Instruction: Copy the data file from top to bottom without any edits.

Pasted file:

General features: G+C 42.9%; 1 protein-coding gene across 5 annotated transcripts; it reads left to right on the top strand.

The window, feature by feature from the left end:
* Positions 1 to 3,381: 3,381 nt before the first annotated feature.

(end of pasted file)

General features: G+C 42.9%; 1 protein-coding gene across 5 annotated transcripts; it reads left to right on the top strand.

The window, feature by feature from the left end:
* Positions 1 to 3,381: 3,381 nt before the first annotated feature.